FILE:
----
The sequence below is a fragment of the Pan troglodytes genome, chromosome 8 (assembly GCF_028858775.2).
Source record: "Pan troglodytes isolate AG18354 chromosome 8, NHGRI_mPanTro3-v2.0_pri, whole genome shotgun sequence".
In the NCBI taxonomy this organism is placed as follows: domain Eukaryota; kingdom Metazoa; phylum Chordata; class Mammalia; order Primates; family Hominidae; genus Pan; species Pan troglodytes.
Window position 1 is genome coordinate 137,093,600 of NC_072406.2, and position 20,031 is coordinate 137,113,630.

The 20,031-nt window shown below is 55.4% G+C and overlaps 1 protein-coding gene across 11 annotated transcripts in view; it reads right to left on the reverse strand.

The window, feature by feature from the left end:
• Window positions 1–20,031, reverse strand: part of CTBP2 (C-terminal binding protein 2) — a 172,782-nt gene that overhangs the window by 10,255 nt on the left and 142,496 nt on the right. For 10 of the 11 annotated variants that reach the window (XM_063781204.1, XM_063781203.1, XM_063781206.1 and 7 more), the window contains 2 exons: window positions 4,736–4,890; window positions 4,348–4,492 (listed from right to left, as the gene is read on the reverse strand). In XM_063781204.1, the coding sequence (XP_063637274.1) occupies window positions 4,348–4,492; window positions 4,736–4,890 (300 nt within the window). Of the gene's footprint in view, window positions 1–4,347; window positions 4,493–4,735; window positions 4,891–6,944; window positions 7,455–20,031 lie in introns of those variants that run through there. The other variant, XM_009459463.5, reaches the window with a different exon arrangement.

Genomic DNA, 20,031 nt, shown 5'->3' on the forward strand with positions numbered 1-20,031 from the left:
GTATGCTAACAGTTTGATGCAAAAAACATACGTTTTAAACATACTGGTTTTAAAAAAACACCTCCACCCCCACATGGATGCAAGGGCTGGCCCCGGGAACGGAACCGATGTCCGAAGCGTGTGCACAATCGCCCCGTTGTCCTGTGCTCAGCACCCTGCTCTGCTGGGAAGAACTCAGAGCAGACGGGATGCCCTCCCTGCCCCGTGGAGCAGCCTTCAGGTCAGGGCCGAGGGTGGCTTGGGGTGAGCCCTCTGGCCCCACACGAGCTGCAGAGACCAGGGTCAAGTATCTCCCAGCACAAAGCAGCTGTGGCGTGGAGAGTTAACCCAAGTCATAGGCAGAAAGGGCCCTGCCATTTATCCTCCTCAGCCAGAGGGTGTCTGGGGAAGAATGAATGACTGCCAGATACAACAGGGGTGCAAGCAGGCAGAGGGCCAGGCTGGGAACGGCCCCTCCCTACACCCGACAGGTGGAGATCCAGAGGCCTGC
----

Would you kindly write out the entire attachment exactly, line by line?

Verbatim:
The sequence below is a fragment of the Pan troglodytes genome, chromosome 8 (assembly GCF_028858775.2).
Source record: "Pan troglodytes isolate AG18354 chromosome 8, NHGRI_mPanTro3-v2.0_pri, whole genome shotgun sequence".
In the NCBI taxonomy this organism is placed as follows: domain Eukaryota; kingdom Metazoa; phylum Chordata; class Mammalia; order Primates; family Hominidae; genus Pan; species Pan troglodytes.
Window position 1 is genome coordinate 137,093,600 of NC_072406.2, and position 20,031 is coordinate 137,113,630.

The 20,031-nt window shown below is 55.4% G+C and overlaps 1 protein-coding gene across 11 annotated transcripts in view; it reads right to left on the reverse strand.

The window, feature by feature from the left end:
• Window positions 1–20,031, reverse strand: part of CTBP2 (C-terminal binding protein 2) — a 172,782-nt gene that overhangs the window by 10,255 nt on the left and 142,496 nt on the right. For 10 of the 11 annotated variants that reach the window (XM_063781204.1, XM_063781203.1, XM_063781206.1 and 7 more), the window contains 2 exons: window positions 4,736–4,890; window positions 4,348–4,492 (listed from right to left, as the gene is read on the reverse strand). In XM_063781204.1, the coding sequence (XP_063637274.1) occupies window positions 4,348–4,492; window positions 4,736–4,890 (300 nt within the window). Of the gene's footprint in view, window positions 1–4,347; window positions 4,493–4,735; window positions 4,891–6,944; window positions 7,455–20,031 lie in introns of those variants that run through there. The other variant, XM_009459463.5, reaches the window with a different exon arrangement.

Genomic DNA, 20,031 nt, shown 5'->3' on the forward strand with positions numbered 1-20,031 from the left:
GTATGCTAACAGTTTGATGCAAAAAACATACGTTTTAAACATACTGGTTTTAAAAAAACACCTCCACCCCCACATGGATGCAAGGGCTGGCCCCGGGAACGGAACCGATGTCCGAAGCGTGTGCACAATCGCCCCGTTGTCCTGTGCTCAGCACCCTGCTCTGCTGGGAAGAACTCAGAGCAGACGGGATGCCCTCCCTGCCCCGTGGAGCAGCCTTCAGGTCAGGGCCGAGGGTGGCTTGGGGTGAGCCCTCTGGCCCCACACGAGCTGCAGAGACCAGGGTCAAGTATCTCCCAGCACAAAGCAGCTGTGGCGTGGAGAGTTAACCCAAGTCATAGGCAGAAAGGGCCCTGCCATTTATCCTCCTCAGCCAGAGGGTGTCTGGGGAAGAATGAATGACTGCCAGATACAACAGGGGTGCAAGCAGGCAGAGGGCCAGGCTGGGAACGGCCCCTCCCTACACCCGACAGGTGGAGATCCAGAGGCCTGC